I'd have an asbestos abatement contractor do the work and dispose of the materials properly.

OSHA violations?

EPA violations?

How do you dispose of the carpet and floor tile? What if the carpet has floor tile stuck to it?

Here are some tips for handling this situation:

Tip #1:

Before doing any renovations, find out what your local regulations are, especially those concerning asbestos. Building owners (or homeowners) often rely on contractors to tell them what problems may arise on projects, including any asbestos issues. To be fair to contractors though, no one has X-ray vision, so expecting to see beneath floors or inside walls isn't realistic.

So, what happens is the building owner relies on the contractor to give advance notice of asbestos problems, but the contractor often relies on the building owner to provide asbestos survey reports for renovation work areas. If there's no survey, the contractor might just assume there's no asbestos anywhere, and they get to work. 

Tip #2:

Try to find out in advance what potential problems are in the work area. The best surprise is no surprise. It's always a good idea to get a good asbestos inspection or survey so you'll know if disturbing or removing materials will cause you problems.  If you're working in an area with carpet, and you don't know what's underneath, get a trained and accredited asbestos inspector to check.

Tip #3:

Pick a discrete place, pull up some carpet and check underneath. If you find floor tile/mastic or sheet vinyl underneath, either sample it and find out if it's asbestos, or treat the floor underneath as if it's asbestos.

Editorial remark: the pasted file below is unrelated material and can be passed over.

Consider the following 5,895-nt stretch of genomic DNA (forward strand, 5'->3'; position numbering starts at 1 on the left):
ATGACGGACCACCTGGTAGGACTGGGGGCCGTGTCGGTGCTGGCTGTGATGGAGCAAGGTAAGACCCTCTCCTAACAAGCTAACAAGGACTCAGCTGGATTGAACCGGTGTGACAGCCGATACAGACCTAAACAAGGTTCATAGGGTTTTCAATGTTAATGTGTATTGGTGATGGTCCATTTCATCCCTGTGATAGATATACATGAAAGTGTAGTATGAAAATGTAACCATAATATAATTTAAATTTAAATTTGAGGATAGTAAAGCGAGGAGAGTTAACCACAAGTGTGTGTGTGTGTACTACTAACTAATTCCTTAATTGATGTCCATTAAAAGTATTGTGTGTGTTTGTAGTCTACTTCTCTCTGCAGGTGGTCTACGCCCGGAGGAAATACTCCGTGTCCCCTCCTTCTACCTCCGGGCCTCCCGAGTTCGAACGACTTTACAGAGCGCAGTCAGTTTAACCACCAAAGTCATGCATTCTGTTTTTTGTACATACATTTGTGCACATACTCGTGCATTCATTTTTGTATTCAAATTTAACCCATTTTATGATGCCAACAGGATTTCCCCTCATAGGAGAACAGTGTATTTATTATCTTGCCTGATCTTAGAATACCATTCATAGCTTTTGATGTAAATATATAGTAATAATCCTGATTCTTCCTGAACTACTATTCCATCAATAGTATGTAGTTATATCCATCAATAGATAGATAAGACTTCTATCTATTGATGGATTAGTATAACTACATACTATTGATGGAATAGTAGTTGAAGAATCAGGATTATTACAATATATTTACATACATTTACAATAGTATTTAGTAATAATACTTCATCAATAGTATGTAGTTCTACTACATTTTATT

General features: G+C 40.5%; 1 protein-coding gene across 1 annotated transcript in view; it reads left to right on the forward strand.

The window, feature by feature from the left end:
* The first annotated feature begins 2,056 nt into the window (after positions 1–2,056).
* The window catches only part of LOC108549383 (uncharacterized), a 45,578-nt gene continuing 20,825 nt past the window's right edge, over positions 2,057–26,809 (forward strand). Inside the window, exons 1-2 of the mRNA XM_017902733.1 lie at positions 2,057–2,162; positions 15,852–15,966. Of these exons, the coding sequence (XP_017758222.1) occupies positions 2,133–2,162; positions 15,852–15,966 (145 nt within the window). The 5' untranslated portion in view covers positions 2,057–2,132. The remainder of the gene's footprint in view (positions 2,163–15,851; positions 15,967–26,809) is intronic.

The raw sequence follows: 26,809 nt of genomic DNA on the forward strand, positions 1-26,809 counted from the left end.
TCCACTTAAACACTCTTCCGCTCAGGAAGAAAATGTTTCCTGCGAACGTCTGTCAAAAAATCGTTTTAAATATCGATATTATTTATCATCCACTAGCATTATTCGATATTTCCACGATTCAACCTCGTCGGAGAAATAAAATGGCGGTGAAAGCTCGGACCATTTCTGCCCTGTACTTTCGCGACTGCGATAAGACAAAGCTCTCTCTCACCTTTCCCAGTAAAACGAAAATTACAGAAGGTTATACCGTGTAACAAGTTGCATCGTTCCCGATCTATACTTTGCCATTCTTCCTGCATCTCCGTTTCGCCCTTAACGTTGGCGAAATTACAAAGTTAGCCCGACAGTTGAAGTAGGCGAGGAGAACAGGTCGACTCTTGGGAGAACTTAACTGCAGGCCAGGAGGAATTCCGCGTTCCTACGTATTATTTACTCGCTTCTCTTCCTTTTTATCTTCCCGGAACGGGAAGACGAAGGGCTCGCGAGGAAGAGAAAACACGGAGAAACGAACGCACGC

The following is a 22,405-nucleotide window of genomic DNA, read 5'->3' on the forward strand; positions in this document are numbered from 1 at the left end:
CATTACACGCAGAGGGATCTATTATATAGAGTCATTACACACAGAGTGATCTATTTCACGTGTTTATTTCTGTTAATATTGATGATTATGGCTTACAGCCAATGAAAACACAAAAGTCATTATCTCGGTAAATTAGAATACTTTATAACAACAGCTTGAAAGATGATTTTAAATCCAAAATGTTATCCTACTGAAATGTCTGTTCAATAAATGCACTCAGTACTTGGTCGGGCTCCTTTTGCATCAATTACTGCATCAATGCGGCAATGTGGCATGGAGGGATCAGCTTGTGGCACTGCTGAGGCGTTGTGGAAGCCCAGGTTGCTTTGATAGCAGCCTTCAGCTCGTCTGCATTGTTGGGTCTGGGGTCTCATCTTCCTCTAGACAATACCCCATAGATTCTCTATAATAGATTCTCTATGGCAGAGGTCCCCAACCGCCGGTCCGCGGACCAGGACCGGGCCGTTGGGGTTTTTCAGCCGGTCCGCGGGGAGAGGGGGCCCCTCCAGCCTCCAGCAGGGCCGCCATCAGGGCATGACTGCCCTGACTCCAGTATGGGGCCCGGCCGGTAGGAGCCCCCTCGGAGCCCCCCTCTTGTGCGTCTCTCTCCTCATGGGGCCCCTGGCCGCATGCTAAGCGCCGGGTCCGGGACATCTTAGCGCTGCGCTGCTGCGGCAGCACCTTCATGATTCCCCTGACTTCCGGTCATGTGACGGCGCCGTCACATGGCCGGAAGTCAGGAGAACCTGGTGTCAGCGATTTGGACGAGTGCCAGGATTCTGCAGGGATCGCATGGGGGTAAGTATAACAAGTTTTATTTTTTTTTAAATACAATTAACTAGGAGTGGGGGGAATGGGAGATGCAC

Tip #4:

If you’re not going to sample materials, it's ok to assume materials contain asbestos. It's not ok to assume materials do not contain asbestos.

Tip #5:

Get a licensed asbestos abatement contractor to remove and dispose of the carpet and flooring for you. Make sure they contain the work area. This may cost more in the short term but can help you avoid problems down the road.

Tip #6:

If you're doing asbestos abatement, have a third party company (independent of the contractor) take air samples during and after the abatement. 

Tip #7:

If it's concrete only, you should be ok. But make sure there's no other flooring underneath. Sometimes you’ll see an area with just concrete underneath the carpet, then old flooring just a few feet away – all in the same room. Take it slow, and if you notice old flooring, stop work. Find out what you're dealing with.

If you run into this and need help, send me an email. I'll do my best to help anyone you know who runs into this - for free. 

That's going to do it for this episode. if you enjoyed this episode, please leave us a review at iTunes or on your favorite podcast player. To contact us or to learn more about Wynn White Consulting Engineers, visit our website: www.wynnwhite.com

If you have suggestions for a show topic, please contact us.

You can find me, Chris White, on Twitter and Instagram @chriswhitepe

Please leave us a review at iTunes or on your favorite podcast player. To contact us or to learn more about Wynn White Consulting Engineers, visit our website: www.wynnwhite.com

If you have suggestions for a show topic, please contact us.

You can find me, Chris White, on Twitter and Instagram @chriswhitepe